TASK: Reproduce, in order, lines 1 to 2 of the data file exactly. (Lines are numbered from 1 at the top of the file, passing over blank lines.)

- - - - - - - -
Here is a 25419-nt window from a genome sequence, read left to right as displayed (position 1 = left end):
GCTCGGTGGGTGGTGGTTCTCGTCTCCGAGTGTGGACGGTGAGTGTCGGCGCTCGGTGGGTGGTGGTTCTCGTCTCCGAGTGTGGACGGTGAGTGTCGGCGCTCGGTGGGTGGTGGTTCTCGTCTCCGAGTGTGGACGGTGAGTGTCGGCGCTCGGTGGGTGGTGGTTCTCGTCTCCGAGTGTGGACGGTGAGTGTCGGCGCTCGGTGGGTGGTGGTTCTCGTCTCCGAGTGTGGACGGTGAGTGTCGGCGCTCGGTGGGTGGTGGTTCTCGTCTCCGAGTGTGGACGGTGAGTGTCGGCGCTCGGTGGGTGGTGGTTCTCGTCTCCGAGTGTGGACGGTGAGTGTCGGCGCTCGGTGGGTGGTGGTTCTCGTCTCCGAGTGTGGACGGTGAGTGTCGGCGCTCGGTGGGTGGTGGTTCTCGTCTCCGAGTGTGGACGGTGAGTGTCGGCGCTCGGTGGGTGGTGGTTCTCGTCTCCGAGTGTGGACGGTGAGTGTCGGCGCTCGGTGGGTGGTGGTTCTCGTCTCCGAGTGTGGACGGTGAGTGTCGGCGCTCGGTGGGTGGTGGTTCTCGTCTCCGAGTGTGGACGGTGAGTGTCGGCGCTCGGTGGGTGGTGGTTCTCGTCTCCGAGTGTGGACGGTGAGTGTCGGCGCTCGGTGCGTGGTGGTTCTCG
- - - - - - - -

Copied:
Here is a 25419-nt window from a genome sequence, read left to right as displayed (position 1 = left end):
GCTCGGTGGGTGGTGGTTCTCGTCTCCGAGTGTGGACGGTGAGTGTCGGCGCTCGGTGGGTGGTGGTTCTCGTCTCCGAGTGTGGACGGTGAGTGTCGGCGCTCGGTGGGTGGTGGTTCTCGTCTCCGAGTGTGGACGGTGAGTGTCGGCGCTCGGTGGGTGGTGGTTCTCGTCTCCGAGTGTGGACGGTGAGTGTCGGCGCTCGGTGGGTGGTGGTTCTCGTCTCCGAGTGTGGACGGTGAGTGTCGGCGCTCGGTGGGTGGTGGTTCTCGTCTCCGAGTGTGGACGGTGAGTGTCGGCGCTCGGTGGGTGGTGGTTCTCGTCTCCGAGTGTGGACGGTGAGTGTCGGCGCTCGGTGGGTGGTGGTTCTCGTCTCCGAGTGTGGACGGTGAGTGTCGGCGCTCGGTGGGTGGTGGTTCTCGTCTCCGAGTGTGGACGGTGAGTGTCGGCGCTCGGTGGGTGGTGGTTCTCGTCTCCGAGTGTGGACGGTGAGTGTCGGCGCTCGGTGGGTGGTGGTTCTCGTCTCCGAGTGTGGACGGTGAGTGTCGGCGCTCGGTGGGTGGTGGTTCTCGTCTCCGAGTGTGGACGGTGAGTGTCGGCGCTCGGTGGGTGGTGGTTCTCGTCTCCGAGTGTGGACGGTGAGTGTCGGCGCTCGGTGCGTGGTGGTTCTCG